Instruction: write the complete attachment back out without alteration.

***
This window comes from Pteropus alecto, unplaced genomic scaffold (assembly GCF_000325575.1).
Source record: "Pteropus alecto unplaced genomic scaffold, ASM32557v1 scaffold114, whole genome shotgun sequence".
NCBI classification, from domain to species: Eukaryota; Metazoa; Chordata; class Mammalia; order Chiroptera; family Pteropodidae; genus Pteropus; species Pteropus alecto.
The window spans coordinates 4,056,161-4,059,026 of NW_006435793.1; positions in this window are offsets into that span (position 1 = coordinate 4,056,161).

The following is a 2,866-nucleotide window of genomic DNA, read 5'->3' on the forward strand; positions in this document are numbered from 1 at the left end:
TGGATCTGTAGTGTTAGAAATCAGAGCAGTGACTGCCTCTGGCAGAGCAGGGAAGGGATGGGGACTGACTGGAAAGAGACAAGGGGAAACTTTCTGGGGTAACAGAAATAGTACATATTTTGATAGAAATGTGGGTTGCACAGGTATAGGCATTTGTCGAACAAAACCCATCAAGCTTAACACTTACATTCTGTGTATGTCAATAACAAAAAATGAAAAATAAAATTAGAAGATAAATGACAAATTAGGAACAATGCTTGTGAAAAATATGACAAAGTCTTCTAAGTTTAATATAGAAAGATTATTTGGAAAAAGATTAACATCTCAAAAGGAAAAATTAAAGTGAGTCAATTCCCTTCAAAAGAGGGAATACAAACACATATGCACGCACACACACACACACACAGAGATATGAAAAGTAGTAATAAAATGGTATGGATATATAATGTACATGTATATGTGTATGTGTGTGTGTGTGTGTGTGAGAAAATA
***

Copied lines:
This window comes from Pteropus alecto, unplaced genomic scaffold (assembly GCF_000325575.1).
Source record: "Pteropus alecto unplaced genomic scaffold, ASM32557v1 scaffold114, whole genome shotgun sequence".
NCBI classification, from domain to species: Eukaryota; Metazoa; Chordata; class Mammalia; order Chiroptera; family Pteropodidae; genus Pteropus; species Pteropus alecto.
The window spans coordinates 4,056,161-4,059,026 of NW_006435793.1; positions in this window are offsets into that span (position 1 = coordinate 4,056,161).

The following is a 2,866-nucleotide window of genomic DNA, read 5'->3' on the forward strand; positions in this document are numbered from 1 at the left end:
TGGATCTGTAGTGTTAGAAATCAGAGCAGTGACTGCCTCTGGCAGAGCAGGGAAGGGATGGGGACTGACTGGAAAGAGACAAGGGGAAACTTTCTGGGGTAACAGAAATAGTACATATTTTGATAGAAATGTGGGTTGCACAGGTATAGGCATTTGTCGAACAAAACCCATCAAGCTTAACACTTACATTCTGTGTATGTCAATAACAAAAAATGAAAAATAAAATTAGAAGATAAATGACAAATTAGGAACAATGCTTGTGAAAAATATGACAAAGTCTTCTAAGTTTAATATAGAAAGATTATTTGGAAAAAGATTAACATCTCAAAAGGAAAAATTAAAGTGAGTCAATTCCCTTCAAAAGAGGGAATACAAACACATATGCACGCACACACACACACACACAGAGATATGAAAAGTAGTAATAAAATGGTATGGATATATAATGTACATGTATATGTGTATGTGTGTGTGTGTGTGTGTGAGAAAATA